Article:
Wilhelmina “Wil” Pang (the talented Taiwanese-born, Chinese American actor Michelle Krusiec) is a workaholic, up and coming New York doctor whose Chinese mother (hilariously played by one of China’s top actors, Joan Chen) is in denial about her being gay. Thus, Wil juggles time between work, Chinese-American parties, dodging unwanted arranged dates with Chinese American men, medicinal herbs to improve her chi and marriage prospects and a mom who constantly nags her about marriage, her clothes, appearance and pretty much everything else. Into this frenetic existence enters the lovely and wildly sexy (I just had to put that in) Vivian Shing (Lynn Chen), who’d met Wil when they were kids and has not forgotten her since, and a shocking revelation about Wil’s mother. This sudden and surprising revelation is that Wil’s some fortysomething widow of a mother is suddenly pregnant, causing shame and loss of face to their family and thus is subsequently thrown out and disowned by Wil’s grandfather.Wil has no choice thus but to take in her mother. It is these two events that turn Wil’s comfortable existence upside down. As her relationship with Vivian blossoms, Wil’s mother “Chinesifies” (=insert grin here=) Wil’s life, from changing her entertainment choices (Chinese soap opera marathon viewing), redecorating her apartment, to monitoring her every move, to following her around (there’s a funny scene in the subway to illustrate this point) and so on. This puts a strain in her relationship with Vivian, who wants something much more serious from commitment-phobic, career-centric Wil. To ease the increasing tension in her life, Wil arranges blind dates for her mother – which is kind of giving her mother a taste of her own medicine. In the end, mother and daughter are forced to confront, accept and respect each other’s choices, lifestyles, space and boundaries.
This is one of my favorite lesbian movies of all time. It’s not so much a rom-com film as a journey of self-discovery and coming to terms with one’s identity, sexuality and choices. There is an interesting symmetry and simplicity in the film, nothing feels contrived or forced. This is largely due to the fact that first-time director, Alice Wu, goes old school and shows a simple, linear story littered with Chinese-American cultural references and tidbits, as well as successfully coaxing nuanced performances from her leads. She has perfectly captured the Asian culture, and how it has assimilated with one American, and succeeds in making a true Asian-American film that appeals to Asians as well. I had watched this film with Filipino friends and Asian friends (Korean and Taiwanese) and we had great fun seeing the similarities and differences between and amongst Asian cultures. The doting, nagging, meddlesome, Asian mom with a penchant for bothering you about your singlehood, grandkids, marriage, and soap opera obsession is universal, for example. Those middle-aged, married Chinese couples who get together to dish the dirt and gossip on Chinese friends and acquaintances during parties are classic as well. The other cultural nuances are spot on as well.
The other thing that this film captures well is the relationship that Wil has with her mom and her relationship with Vivian. Wil’s struggle to be an obedient daughter at the risk of jeopardizing a promising and burgeoning relationship with her girlfriend is something that that I believe some Asians (whether straight or gay) can relate to. Alice Wu has also captured quite perfectly how girlfriends (^^) think. There is an interesting scene in the film when Wil misses Vivian’s birthday party, and Wil is standing outside her door. Wil asks if she can come in, Vivian says, “I don’t know” and when Wil turns around, about to leave, somewhat dejected, disappointed and a little sad at being turned down, Vivian suddenly says, “Where are you going?” to which Wil says she is leaving and Vivian says, “I didn’t say you should leave”. That scene, more than anything else, sums up how crazy it can be having a femme girlfriend (^^). This is even more confusing when you have an Asian girlfriend. But anyway, I love the love story that develops between Wil and Vivian, there is something sweet and tender and dare I say it, terribly romantic about their scenes together.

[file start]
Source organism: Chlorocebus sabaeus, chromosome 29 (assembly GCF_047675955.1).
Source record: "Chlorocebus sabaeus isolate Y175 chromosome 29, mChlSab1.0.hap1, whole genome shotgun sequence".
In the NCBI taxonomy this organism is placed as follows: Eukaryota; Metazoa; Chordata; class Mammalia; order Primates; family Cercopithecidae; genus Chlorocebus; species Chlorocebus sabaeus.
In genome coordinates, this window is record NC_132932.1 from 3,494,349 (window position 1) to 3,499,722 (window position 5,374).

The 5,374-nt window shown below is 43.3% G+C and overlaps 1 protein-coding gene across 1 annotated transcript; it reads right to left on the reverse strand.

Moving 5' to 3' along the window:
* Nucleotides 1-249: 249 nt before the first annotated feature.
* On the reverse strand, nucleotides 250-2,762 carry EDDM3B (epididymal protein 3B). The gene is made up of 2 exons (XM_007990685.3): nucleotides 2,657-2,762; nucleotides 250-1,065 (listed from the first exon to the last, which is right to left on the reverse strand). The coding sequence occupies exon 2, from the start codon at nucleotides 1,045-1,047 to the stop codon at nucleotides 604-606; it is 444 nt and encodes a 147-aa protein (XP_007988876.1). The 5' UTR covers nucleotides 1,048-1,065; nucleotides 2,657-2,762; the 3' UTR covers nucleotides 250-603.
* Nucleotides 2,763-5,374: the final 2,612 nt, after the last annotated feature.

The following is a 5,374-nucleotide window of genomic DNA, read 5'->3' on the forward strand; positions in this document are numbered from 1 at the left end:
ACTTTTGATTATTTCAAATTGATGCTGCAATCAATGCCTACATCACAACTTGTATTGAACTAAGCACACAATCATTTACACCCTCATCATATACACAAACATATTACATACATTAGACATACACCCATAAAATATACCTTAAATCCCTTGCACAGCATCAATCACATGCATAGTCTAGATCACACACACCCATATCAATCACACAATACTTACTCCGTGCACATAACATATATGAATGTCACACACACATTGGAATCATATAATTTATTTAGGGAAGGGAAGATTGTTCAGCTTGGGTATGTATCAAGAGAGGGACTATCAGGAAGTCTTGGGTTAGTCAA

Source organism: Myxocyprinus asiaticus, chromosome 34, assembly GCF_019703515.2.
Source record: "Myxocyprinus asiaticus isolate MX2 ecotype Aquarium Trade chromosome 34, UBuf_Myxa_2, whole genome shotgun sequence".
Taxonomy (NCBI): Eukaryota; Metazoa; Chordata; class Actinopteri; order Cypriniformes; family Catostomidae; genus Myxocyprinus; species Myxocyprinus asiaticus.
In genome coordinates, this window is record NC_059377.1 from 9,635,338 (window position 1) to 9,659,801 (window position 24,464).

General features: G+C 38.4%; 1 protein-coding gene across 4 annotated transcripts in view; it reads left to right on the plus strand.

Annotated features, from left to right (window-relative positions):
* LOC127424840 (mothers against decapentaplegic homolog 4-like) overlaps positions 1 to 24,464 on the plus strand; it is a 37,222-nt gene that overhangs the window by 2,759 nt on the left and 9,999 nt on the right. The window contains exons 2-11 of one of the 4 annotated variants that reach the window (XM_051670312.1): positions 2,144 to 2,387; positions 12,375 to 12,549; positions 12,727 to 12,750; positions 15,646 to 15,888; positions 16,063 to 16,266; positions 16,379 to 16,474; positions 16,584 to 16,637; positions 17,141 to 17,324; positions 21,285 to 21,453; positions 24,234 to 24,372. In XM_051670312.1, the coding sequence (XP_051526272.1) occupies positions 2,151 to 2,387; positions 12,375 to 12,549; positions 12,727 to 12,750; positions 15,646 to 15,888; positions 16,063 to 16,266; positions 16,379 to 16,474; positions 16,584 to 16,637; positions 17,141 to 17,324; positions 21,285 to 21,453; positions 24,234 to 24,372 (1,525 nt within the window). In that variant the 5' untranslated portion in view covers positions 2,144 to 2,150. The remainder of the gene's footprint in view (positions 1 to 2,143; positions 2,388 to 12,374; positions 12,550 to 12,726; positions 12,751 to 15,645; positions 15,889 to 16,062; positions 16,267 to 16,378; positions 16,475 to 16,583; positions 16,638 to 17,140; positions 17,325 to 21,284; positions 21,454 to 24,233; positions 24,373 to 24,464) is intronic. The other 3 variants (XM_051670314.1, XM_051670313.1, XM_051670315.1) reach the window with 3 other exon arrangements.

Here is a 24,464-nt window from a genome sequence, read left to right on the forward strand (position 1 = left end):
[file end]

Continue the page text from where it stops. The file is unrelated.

A favorite scene is the dinner scene Wil has with her girlfriend and her mother, a scene so wrought with tension that you forget it’s a movie and cringe when you remember your own traumatizing meetings with your girlfriend’s parents (my take on this? Mothers are judgmental whether it’s a straight or gay relationship their child has) – of which I’ve had the traumatizing privilege of going through (almost like a rite of passage as it were).
Alice Wu keeps the pace of this film light and breezy -there are no scenes that are dragging or cringe-worthy, everything seamlessly integrated to come up with a coherent whole – a love letter, if you will, to the Chinese-American community. The characterization is well-rounded and nuanced and every actor plays each one so well that in the end you are invested in these characters more than you will realize and find yourself rooting for each one’s happy ending.
Overall, this is a sweet, charming film brimming with positivity. Oscar fodder it isn’t, but it is one of the first American lesbian films to veer away from the coming out storyline and into the real world – where the lesbian is not just defined by her sexuality, but is a real, normal person who has other things to contend with: career, family, cultural pressure, relationships and a bigger society that continually oscillates between tolerance and denial of her existence. But this is done in a non-preachy, entertaining way, and this is where this film succeeds, where others haven’t. This is a film that shouldn’t be missed.